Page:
In the first year of the Information Systems program at in the Marriott School of Management (BYU), students work on a programming project in the Enterprise Programming class titled “Benford’s Law.” It’s a really practical application of Benford’s Law and specific programming concepts all wrapped into one project.
For those of you unfamiliar with Benford’s Law, the basic premise is this: the first digit in a list or dataset of numbers has a specific probability of occurring depending on what that digit is (1-9…since 0 adds no value as a leading digit). This leading digit probability follows a logarithmic distribution. Thus, the number 1 has about a 30% chance of being the leading digit, the number 2 approximately 17.6%, the number 3 roughly 12.5%, and so on. This doesn’t seem to make sense initially since you’d think any given number would have an 11% chance of being the leading digit. However, history has proven otherwise.
Benford’s Law Logarithmic Distribution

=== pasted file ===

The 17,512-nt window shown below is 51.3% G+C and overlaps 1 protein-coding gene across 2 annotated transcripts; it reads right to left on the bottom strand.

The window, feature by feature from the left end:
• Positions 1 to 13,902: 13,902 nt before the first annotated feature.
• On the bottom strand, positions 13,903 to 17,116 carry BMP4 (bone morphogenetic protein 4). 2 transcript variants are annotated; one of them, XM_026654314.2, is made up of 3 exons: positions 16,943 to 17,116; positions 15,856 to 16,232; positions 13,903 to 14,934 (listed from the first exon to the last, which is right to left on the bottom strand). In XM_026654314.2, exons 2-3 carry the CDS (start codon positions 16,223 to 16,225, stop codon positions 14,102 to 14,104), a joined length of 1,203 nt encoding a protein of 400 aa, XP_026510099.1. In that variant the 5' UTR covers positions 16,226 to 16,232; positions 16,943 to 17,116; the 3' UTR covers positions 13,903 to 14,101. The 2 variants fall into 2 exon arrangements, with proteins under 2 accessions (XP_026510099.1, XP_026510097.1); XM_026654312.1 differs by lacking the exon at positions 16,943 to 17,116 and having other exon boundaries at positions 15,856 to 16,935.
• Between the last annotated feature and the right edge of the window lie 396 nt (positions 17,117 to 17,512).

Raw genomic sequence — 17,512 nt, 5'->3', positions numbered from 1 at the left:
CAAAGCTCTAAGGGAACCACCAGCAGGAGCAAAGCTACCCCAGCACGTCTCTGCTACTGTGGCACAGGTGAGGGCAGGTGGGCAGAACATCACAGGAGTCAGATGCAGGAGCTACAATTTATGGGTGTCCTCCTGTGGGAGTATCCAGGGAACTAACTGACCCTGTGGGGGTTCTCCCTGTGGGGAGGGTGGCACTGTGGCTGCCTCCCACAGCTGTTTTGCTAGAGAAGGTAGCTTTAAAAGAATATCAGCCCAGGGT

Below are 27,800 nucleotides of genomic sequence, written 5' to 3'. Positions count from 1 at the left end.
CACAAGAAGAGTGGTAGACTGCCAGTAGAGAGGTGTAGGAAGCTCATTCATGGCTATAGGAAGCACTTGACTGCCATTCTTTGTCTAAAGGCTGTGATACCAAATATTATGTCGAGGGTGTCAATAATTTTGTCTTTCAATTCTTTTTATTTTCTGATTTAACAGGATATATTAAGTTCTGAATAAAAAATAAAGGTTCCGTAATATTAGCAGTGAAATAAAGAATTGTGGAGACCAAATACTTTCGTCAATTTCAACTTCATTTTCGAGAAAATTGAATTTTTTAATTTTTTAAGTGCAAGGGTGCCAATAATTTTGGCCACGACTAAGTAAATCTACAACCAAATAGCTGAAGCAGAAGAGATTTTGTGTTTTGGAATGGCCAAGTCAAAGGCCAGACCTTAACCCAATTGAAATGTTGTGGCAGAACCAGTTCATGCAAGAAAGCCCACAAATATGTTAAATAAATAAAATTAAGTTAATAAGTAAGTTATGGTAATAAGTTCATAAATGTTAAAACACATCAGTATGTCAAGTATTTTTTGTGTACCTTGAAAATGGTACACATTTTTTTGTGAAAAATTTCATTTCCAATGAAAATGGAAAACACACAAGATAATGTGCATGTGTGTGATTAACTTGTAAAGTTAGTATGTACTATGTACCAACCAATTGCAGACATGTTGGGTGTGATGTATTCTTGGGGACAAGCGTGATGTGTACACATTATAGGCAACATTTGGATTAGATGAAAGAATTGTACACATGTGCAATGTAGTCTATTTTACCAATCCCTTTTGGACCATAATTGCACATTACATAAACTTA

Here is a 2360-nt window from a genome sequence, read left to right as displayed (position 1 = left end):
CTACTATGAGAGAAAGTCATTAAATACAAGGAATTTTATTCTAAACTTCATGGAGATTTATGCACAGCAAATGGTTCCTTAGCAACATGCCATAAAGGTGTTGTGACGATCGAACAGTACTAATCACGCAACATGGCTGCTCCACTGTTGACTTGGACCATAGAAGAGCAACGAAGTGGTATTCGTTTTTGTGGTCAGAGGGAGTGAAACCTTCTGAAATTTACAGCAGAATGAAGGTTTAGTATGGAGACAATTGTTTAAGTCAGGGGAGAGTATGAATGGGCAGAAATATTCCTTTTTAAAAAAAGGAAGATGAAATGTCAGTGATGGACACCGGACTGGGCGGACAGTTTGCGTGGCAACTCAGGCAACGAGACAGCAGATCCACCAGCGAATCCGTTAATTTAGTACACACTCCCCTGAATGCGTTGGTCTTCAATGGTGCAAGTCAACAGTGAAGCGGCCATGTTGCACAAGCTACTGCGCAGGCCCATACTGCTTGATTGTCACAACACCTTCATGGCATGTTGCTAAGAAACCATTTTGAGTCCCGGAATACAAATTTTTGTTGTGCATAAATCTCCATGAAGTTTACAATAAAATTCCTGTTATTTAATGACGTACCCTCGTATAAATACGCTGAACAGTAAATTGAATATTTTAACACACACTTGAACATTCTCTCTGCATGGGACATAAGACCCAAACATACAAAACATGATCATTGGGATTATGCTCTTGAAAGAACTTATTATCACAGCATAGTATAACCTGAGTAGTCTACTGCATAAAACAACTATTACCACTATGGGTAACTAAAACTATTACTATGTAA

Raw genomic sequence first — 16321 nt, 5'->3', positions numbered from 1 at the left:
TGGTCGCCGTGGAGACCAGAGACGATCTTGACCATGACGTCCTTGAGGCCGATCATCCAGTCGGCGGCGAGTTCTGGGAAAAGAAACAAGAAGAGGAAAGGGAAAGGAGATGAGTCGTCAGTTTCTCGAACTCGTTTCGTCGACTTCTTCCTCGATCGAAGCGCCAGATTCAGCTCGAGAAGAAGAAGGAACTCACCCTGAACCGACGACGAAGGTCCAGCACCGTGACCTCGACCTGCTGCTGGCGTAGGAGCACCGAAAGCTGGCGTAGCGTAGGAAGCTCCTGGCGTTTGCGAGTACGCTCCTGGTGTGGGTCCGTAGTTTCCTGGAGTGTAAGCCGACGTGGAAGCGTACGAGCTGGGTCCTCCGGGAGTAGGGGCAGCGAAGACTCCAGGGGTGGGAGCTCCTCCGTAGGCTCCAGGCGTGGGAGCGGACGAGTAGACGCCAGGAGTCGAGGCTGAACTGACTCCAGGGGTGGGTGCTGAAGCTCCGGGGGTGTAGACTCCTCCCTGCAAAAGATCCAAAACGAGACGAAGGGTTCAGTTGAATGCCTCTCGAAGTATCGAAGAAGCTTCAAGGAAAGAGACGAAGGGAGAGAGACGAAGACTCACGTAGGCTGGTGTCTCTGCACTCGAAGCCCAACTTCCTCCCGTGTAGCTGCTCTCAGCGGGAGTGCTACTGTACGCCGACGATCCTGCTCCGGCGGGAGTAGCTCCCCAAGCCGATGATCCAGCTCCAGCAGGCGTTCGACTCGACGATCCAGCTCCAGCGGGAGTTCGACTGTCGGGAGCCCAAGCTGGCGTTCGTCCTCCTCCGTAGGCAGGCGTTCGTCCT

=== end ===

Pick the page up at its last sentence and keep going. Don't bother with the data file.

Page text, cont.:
I ran across a sweet website in my Internet travels: Testing Benford’s Law. It takes a couple real world examples of numbers from datasets and applies Benford’s Law. Some examples include Stackoverflow user reputation, most common iPhone passcodes and file sizes in the Linux 22.214.171.124 source tree. Other articles across the web give more examples: Volcanic eruptions follow Benford’s Law & Fraudsters obey Benford’s Law.
Another example worth checking out is an application called Picalo (GNU). Picalo is an application designed for fraud detection developed in Python by Dr. Albrecht, a professor of the Marriott School of Management and the professor that assigns the Benford’s Law project. Dr. Albrecht has included a module for Picalo that specifically uses Benford’s Law to analyze data and aid in fraud detection. You can read more about Picalo and check out the picalo.Benfords module.
You can read a more detailed description of Benford’s Law on Wikipedia.